What Are Common Causes of Burning Back Pain?

Inflammation as well as joint problems can cause burning back pain.
A CT scan may help a doctor identify what is causing an individual's back pain.
Trauma may be the cause of burning back pain.
There are several causes of burning back pain.
Article Details
  • Written By: Sarah Sullins
  • Edited By: Michelle Arevalo
  • Last Modified Date: 14 October 2014
  • Copyright Protected:
    2003-2014
    Conjecture Corporation
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There are several different causes of burning back pain, but the most common are weak or tight muscles or joints, inflammation, and stress. Other reasons can include trauma, sunburn, a cerebrovascular accident, burns from exposure to a heat source or chemical, neuropathy, or peripheral artery disease (PAD). Diabetes may also cause pain in the upper or lower back. Unhealthy joints or a pelvis that is not balanced can result in fiery pain in the back as well.

When muscles or joints are used often, they can become strained. The day-to-day activities that a person puts his back muscles through can cause the muscles to become tired, and this often causes burning back pain. Although only one area may be affected, the muscles and joints in the back are connected to other major areas of the body — such as the ribs and spine — so the burning sensation may be felt all over. This burning can sometimes even be felt on the skin.

Inflammation generally occurs due to an increased amount of strain felt by the joints and muscles in a person’s back. A person that was already experiencing pain and burning in one area of his back might begin to feel more burning pain if inflammation develops. The area that is affected may feel tender to the touch, swollen, and tense. In some cases, treatment for inflammation may include hot or cold compresses, anti-inflammatory medications, and rest.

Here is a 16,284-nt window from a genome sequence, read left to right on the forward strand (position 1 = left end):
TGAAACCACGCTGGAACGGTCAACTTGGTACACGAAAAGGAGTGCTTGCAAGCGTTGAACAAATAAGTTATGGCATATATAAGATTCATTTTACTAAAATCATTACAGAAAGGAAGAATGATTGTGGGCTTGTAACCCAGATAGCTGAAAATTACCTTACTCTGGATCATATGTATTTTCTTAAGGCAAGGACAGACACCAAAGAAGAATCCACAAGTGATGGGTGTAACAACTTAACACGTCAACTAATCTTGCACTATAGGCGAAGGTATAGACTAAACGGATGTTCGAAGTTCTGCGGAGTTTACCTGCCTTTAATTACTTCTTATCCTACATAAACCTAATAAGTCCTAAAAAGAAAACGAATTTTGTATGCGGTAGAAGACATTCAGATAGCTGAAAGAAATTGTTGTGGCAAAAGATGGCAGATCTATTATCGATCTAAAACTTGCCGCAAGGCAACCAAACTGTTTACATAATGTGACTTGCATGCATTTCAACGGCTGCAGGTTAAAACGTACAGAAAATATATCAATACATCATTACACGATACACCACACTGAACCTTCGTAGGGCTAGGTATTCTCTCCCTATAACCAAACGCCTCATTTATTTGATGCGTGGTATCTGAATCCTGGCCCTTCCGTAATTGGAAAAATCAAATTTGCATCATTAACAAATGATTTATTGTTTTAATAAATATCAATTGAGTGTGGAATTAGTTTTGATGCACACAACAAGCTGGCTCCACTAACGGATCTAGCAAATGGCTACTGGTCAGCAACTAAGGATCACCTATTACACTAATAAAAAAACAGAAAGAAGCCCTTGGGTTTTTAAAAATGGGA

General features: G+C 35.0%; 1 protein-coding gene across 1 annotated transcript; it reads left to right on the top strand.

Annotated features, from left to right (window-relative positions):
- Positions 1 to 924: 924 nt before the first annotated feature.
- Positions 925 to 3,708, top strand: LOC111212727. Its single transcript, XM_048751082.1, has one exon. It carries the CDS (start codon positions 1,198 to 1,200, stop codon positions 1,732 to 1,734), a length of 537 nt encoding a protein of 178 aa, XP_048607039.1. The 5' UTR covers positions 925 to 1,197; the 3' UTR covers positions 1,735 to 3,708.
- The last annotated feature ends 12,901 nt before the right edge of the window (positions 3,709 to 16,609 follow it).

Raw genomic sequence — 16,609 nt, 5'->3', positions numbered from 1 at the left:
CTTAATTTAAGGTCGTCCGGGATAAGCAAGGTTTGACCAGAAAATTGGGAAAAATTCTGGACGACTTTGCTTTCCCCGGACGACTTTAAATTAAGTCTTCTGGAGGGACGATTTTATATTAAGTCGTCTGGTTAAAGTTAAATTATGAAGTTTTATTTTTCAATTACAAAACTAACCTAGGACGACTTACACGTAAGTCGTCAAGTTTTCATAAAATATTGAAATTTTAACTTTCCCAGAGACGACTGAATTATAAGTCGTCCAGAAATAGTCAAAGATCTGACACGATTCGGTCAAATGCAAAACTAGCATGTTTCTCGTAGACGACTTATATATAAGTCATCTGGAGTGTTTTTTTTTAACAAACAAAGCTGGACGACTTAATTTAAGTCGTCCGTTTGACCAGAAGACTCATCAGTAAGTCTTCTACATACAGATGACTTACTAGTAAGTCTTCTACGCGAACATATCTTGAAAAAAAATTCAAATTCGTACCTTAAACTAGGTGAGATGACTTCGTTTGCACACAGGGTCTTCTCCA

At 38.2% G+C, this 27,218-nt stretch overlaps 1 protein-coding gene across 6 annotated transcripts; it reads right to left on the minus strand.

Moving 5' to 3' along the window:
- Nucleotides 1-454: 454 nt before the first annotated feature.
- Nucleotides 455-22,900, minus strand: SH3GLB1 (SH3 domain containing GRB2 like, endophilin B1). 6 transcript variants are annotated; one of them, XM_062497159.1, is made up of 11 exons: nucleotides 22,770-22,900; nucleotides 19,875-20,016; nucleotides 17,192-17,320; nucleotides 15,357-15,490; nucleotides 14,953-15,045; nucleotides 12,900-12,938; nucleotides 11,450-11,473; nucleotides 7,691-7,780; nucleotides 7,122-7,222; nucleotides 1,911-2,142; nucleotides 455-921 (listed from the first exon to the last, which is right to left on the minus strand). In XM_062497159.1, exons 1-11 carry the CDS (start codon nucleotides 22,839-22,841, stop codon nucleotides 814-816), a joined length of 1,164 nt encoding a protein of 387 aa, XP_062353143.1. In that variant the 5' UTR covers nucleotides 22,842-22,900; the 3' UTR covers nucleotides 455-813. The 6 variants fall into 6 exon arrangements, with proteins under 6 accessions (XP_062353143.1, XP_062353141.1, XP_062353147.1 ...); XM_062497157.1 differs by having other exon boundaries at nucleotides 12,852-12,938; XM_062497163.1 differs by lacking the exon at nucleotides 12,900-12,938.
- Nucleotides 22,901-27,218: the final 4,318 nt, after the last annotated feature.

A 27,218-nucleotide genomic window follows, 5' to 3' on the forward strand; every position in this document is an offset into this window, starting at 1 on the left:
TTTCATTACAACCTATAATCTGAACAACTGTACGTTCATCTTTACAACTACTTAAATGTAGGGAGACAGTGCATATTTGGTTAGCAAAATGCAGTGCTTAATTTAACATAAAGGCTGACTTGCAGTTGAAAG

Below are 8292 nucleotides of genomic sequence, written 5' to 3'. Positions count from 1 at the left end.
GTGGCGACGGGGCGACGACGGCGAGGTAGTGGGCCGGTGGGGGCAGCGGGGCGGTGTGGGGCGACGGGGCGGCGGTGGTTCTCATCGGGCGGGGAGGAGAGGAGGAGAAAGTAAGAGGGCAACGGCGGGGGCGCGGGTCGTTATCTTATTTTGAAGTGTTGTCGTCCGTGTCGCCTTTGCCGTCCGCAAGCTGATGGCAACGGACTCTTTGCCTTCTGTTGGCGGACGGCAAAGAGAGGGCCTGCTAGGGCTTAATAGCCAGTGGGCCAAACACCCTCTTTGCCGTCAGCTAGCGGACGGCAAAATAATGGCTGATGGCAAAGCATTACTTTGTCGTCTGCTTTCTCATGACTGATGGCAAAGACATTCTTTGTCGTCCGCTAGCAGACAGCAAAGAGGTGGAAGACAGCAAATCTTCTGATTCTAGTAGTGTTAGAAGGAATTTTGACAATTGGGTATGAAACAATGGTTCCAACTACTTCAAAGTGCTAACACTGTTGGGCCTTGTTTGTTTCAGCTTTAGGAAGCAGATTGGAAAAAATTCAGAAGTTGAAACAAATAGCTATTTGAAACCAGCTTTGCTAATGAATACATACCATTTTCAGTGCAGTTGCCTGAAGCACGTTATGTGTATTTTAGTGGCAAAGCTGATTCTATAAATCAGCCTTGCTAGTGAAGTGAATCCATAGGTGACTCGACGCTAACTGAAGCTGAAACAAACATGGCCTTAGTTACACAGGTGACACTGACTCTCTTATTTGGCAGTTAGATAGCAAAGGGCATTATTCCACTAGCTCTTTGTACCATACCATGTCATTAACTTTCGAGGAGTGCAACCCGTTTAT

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Although some people are not aware of the possibility, extreme psychological stress can also cause burning back pain. Many people try to come up with a physical reason for such symptoms, when emotional issues may be the actual cause of the problem. Treatment for emotional problems can reduce or eliminate a patient's back pain. Some treatments that may be recommended for a person suffering from this type of pain may be counseling, exercise, anti-depressant or anti-anxiety medications, and rest.

To obtain a correct diagnosis, a doctor will generally run several different tests. First, though, he will most likely ask for a thorough medical history. This can help the physician to decide which tests are needed, and steer him in the direction of a diagnosis. A physical exam will also be done by the doctor. Tests like x-rays, CT scans, bone scans, MRIs, myelograms, and blood tests may also be used to determine what is causing burning back pain.

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serenesurface
Post 3

@ankara-- I'm not a doctor but it sounds like you might have a herniated disc in your back. I recognize the symptoms because I have it too.

When a spinal disc is herniated, spinal fluid leaks and applies pressure on the nerves. This causes pain in that area, and sometimes tingling or burning sensations in one of the legs. The burning sensation can also alternate between legs.

You need to get an MRI. This is the only way to know if you have a herniated disc. If you do, you will be given pain relievers, muscle relaxers and lower back pain exercises to relive the symptoms. I hope you will feel better soon!

bluedolphin
Post 2

What's the cause of chronic lower back pain that causes a burning sensation down one leg?

stoneMason
Post 1

Can social anxiety be a cause of burning back pain?

I experience this pain only when I'm giving a speech or presentation in front of people. It goes away afterward, I'm so confused.

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